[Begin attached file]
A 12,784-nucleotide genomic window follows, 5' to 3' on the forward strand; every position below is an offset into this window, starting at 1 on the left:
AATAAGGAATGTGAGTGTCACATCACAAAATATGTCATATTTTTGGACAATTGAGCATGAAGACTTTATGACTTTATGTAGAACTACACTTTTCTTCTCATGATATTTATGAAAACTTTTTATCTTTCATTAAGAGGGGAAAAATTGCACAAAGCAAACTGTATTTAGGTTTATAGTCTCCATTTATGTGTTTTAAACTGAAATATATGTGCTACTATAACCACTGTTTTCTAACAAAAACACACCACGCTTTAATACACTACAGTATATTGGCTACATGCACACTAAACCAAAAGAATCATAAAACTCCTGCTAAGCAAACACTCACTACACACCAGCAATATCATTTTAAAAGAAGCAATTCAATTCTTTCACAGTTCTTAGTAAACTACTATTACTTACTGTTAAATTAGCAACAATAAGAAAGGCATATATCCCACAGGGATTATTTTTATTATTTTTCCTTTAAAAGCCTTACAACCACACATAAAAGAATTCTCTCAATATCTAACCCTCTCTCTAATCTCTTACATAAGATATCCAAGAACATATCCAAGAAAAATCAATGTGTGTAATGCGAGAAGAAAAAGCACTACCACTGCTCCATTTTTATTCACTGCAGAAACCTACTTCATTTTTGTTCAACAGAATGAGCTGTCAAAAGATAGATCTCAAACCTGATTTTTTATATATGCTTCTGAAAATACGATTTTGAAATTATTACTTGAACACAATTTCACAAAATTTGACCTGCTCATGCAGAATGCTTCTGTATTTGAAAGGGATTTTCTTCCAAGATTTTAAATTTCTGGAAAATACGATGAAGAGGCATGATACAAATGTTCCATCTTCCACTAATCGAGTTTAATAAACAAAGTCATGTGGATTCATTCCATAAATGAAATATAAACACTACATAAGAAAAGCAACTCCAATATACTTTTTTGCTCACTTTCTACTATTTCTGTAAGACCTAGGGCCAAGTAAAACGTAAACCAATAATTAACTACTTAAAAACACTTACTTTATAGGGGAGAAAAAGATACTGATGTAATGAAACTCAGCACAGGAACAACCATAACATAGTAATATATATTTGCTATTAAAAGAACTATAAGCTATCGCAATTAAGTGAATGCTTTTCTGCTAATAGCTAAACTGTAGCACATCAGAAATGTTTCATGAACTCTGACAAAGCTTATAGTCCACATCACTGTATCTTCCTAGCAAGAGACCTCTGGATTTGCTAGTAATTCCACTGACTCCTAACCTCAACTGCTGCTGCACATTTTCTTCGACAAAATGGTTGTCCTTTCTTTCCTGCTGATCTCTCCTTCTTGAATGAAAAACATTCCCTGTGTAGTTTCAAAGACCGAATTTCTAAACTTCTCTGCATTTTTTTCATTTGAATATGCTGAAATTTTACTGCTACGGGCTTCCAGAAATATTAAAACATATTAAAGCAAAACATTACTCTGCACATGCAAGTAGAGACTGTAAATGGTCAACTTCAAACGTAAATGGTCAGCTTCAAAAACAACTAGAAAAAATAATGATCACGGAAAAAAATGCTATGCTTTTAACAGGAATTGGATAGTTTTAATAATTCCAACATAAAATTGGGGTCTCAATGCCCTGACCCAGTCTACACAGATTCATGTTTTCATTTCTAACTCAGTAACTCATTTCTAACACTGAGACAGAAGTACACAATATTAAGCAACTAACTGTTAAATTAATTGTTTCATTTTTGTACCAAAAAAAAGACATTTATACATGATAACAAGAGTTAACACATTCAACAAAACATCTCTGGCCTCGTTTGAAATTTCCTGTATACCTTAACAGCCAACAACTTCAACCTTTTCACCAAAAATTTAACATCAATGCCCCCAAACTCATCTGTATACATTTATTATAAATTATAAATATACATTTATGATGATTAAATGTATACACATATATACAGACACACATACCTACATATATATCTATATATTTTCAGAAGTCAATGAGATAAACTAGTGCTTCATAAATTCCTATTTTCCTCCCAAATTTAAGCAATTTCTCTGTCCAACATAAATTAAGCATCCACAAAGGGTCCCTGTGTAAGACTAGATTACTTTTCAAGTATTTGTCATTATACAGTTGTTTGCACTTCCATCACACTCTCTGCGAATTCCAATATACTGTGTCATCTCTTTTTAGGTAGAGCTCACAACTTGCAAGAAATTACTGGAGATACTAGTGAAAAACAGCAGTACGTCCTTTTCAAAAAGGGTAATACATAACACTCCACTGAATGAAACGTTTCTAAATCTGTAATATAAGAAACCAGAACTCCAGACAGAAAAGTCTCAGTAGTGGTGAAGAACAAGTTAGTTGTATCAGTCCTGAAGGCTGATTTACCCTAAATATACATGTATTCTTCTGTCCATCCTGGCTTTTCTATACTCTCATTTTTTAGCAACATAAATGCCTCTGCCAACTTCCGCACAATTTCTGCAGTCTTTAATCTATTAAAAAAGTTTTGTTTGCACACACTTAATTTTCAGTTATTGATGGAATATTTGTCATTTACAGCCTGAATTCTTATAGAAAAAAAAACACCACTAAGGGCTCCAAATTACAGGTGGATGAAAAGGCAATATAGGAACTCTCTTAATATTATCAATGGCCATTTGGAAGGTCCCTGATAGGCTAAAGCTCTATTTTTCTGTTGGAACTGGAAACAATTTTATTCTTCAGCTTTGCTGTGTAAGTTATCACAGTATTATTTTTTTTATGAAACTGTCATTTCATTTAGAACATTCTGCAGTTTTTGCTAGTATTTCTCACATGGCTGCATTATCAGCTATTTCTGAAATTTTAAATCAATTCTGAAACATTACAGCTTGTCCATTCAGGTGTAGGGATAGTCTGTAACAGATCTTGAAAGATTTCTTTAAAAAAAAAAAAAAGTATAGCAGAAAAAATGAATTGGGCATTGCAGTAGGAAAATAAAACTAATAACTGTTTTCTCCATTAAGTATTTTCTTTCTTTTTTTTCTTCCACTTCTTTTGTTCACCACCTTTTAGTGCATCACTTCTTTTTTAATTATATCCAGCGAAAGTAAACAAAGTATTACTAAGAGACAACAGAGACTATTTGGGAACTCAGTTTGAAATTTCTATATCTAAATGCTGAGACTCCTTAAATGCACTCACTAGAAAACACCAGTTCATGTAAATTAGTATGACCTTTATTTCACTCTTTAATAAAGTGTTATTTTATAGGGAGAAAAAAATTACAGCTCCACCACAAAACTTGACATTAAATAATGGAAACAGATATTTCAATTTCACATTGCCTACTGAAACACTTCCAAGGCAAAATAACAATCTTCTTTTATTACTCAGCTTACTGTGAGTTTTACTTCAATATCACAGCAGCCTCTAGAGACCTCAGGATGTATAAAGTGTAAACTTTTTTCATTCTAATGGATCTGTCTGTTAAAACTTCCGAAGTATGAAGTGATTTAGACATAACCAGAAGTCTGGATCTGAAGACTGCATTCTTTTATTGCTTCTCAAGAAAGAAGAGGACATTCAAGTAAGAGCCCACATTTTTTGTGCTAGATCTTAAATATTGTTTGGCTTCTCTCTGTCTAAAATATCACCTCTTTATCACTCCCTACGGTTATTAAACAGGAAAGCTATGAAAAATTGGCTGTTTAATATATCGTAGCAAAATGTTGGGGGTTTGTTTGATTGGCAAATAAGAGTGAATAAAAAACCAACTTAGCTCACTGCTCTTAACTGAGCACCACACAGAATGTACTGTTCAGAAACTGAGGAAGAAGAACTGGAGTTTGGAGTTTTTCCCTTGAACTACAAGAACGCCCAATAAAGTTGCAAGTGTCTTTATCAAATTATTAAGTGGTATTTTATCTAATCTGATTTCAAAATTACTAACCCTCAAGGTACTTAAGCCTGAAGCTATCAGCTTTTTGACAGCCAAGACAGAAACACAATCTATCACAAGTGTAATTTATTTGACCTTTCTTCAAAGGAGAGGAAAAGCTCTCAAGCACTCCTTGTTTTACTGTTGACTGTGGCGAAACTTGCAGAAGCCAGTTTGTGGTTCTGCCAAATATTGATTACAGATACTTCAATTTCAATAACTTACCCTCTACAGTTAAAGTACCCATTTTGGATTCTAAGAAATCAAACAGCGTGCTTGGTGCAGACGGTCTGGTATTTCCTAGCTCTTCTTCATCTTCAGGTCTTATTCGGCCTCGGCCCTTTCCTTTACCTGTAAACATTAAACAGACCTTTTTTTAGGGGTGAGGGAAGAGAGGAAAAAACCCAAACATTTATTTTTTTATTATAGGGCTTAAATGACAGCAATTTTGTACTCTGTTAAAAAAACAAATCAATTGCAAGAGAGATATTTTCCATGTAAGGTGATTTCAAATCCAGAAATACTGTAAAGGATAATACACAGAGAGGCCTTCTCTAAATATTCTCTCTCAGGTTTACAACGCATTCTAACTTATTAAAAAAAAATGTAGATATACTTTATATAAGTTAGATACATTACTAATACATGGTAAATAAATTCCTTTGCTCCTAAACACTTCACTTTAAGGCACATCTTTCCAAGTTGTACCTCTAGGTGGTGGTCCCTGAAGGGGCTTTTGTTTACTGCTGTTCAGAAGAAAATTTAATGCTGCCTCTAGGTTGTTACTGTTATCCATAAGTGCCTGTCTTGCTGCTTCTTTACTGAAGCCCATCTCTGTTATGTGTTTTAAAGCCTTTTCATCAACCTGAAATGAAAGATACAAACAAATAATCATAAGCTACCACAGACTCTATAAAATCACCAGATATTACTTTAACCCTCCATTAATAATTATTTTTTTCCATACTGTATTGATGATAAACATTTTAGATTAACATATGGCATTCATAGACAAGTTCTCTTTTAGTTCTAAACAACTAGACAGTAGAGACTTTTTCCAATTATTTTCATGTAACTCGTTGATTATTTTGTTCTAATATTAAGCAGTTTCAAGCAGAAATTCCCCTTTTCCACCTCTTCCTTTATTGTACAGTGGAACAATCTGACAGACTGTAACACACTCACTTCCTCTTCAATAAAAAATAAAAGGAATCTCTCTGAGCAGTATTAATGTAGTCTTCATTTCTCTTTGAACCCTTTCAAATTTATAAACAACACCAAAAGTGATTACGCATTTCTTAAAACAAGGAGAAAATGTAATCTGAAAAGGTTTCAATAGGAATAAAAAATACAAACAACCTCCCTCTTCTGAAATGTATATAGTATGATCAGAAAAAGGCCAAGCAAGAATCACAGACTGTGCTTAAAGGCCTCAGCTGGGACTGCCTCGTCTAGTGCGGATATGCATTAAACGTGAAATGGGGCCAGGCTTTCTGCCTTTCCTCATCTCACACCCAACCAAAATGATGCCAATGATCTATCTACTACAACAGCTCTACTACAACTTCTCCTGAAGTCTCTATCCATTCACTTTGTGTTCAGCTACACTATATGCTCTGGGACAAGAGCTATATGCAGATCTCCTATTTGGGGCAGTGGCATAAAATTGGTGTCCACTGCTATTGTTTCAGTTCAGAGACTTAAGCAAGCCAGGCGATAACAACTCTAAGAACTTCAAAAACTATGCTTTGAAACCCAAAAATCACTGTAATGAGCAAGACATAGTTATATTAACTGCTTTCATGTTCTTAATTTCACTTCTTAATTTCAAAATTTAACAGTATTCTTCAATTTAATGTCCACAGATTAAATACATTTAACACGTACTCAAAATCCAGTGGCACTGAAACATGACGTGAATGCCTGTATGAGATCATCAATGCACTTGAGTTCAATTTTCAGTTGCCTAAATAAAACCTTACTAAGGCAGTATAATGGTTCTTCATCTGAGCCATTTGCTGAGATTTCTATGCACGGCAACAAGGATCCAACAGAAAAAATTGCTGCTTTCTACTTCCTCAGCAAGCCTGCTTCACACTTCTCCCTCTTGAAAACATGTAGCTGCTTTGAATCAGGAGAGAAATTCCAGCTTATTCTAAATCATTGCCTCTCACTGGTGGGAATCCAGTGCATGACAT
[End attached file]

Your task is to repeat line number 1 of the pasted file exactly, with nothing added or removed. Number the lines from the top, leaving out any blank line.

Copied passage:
A 12,784-nucleotide genomic window follows, 5' to 3' on the forward strand; every position below is an offset into this window, starting at 1 on the left: